Updated the mc_edit_permission_check() to allow super admins to edit users again. Thanks to Scott Fennell in the comments.

Posted in Blogdex, WordPress | Tagged , , , , , | 59 Comments

The Web Without Facebook

I live in Vietnam where the government block Facebook. I knew Facebook was rife, but seeing content disappear all over the web has still surprised me. It’s amazing just how much of the web is now pulling data from Facebook servers.

To give you a taste, here are screenshots of TechCrunch, Mashable, Time and other prominent websites.

A side note for the Australian Government, who has been debating an internet filter, it takes about 20 seconds to get around the block here.

Posted in Hacker Tales, Vietnam | Tagged , | Comments Off on The Web Without Facebook

Word Spectrum in Mac OS X

One of my favourite features in Mac OS X is Dictionary. And my favourite part of Dictionary is the thesaurus.

Apple uses the Oxford American Writer’s Thesaurus, which comes with a nifty tool called Word Spectrum. Word Spectrum lists synonyms between semantic opposites. The best part – the spectrum is ordered according to each word’s shade of meaning.

Prior to buying my first Mac, if something looked good it was “beautiful”. If something looked bad, it was “ugly”. I rarely communicated the scale of how good or bad it looked. I’ve started to do that much more in the last few years, thanks primarily to the Oxford Writer’s Thesaurus & Mac OS X.

Dictionary’s definitions also often include a context for a word, which helps choose the most appropriate synonym.

Combined with Spotlight, you can get high quality definitions and synonyms in seconds. Next time you’re looking for a better word, punch in CMD + Space, type the word & hit enter. You’ll not be disappointed.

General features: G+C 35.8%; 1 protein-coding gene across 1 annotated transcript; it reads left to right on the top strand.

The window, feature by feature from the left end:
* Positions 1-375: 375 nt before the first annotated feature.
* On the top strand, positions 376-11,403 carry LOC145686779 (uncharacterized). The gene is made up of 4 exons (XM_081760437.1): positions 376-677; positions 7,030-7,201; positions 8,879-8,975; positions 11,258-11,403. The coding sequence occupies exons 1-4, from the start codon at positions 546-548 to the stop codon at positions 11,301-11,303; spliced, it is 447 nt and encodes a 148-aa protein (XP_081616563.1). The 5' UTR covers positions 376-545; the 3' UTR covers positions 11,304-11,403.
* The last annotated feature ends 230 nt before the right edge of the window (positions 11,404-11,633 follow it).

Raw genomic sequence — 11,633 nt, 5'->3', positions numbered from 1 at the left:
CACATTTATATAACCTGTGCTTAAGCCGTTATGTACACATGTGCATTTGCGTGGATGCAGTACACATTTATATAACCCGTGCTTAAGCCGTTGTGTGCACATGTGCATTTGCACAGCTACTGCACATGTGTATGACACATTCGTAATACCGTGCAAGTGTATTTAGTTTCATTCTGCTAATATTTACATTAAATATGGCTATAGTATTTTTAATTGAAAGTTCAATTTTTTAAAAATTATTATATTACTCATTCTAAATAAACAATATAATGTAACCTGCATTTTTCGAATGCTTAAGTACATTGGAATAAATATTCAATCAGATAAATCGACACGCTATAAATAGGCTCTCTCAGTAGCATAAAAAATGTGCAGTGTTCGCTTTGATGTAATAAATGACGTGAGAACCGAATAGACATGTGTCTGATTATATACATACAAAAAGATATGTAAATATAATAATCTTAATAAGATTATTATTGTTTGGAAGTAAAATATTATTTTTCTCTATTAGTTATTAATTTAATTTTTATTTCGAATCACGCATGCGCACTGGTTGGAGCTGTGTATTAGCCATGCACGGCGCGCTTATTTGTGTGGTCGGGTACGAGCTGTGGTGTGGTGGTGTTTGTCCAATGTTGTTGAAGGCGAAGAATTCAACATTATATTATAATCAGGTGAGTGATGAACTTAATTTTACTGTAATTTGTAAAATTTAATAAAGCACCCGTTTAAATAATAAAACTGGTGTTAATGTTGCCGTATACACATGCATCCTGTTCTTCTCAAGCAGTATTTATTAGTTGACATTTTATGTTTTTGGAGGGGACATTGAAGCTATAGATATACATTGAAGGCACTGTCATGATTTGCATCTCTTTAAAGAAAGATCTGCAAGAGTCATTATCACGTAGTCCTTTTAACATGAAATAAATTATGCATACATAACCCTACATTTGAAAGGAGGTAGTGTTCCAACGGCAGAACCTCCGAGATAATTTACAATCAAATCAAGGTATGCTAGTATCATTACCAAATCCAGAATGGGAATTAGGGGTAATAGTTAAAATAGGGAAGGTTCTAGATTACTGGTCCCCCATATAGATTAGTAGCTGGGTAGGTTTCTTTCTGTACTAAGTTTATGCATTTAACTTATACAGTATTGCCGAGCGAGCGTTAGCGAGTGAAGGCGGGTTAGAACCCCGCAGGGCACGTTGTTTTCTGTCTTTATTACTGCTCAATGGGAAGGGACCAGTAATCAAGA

Word Spectrum Mac OS X Dictionary

Posted in Aside, Meta, Navel Gazing | Tagged , , , | 2 Comments

Instagram Prints & Photobook

Thanks to Instagram, I’ve got all these faux-pro photos to show off on tumblr and its elk, but I have nowhere physical to flaunt them.

A quick Google brought me to a post by Kin Lane & another by Allan Hoffman about making an Instagram photo book… I want. With the Instagram Realtime API announcement, this is now a real possibility.

To build or wait for someone else to build, that is the question.

UPDATE: Checkout the super awesome instaprint.me.

Posted in Ideas | Tagged , , , , , , , , , | 3 Comments

Add your Latest Tweet to DotNetNuke, Including Retweets

To add your latest tweet to a DotNetNuke website, simply add the following HTML to your skin templates.

<div id="twitter">
 <ul id="twitter_update_list"></ul>
 — <a id="twitter_link" href="http://twitter.com/USERNAME">@USERNAME</a>
 </div>
 <script src="http://twitter.com/javascripts/blogger.js" type="text/javascript"></script>
 <script src="http://api.twitter.com/1/statuses/user_timeline.json?callback=twitterCallback2&screen_name=USERNAME&count=1&include_rts=true" type="text/javascript"></script>
</div>

Just replace USERNAME with your twitter username.

Technical Details

This approach uses the Twitter User Timeline API to pull in the latest tweet as a JSON object. A function in the blogger.js script is then used to parse the JSON and insert it into the twitter_update_list element.

Add some CSS magic to the twitter div and you have a very easy, client side solution for pulling, parsing and then publishing your latest tweet.

Include Retweets

Notice the include_rts=true parameter being sent to the user_timeline.json script?

That tells twitter to include retweets. Without it, you’ll end up with an empty value when your latest tweet is a retweet.

Further Reading

Special thanks to Isabella Snow and Blogger Buster for their articles. They refer to the old Twitter API but still provide a great starting point.

For more information about what else you can get from the Twitter API, see the full Twitter User Timeline API documentation.

Posted in Blogdex | Tagged , , | Comments Off on Add your Latest Tweet to DotNetNuke, Including Retweets

Floodaid is the Future

Floodaid.com.au is not a charity, nor is it a business. We’re not a non-for-profit or an organisation. We’re merely an international group of like-minded people following a vision and combining skills to create a new type of social network with big plans for the future.

– FloodAid.com.au

A new instance of my favourite up-and-coming structure for production. Someone needs to stick a name on this phenomenon. Something more catchy & concise than real-time, distributed networks.

Posted in Aside, Meta, Navel Gazing | Tagged , , | Comments Off on Floodaid is the Future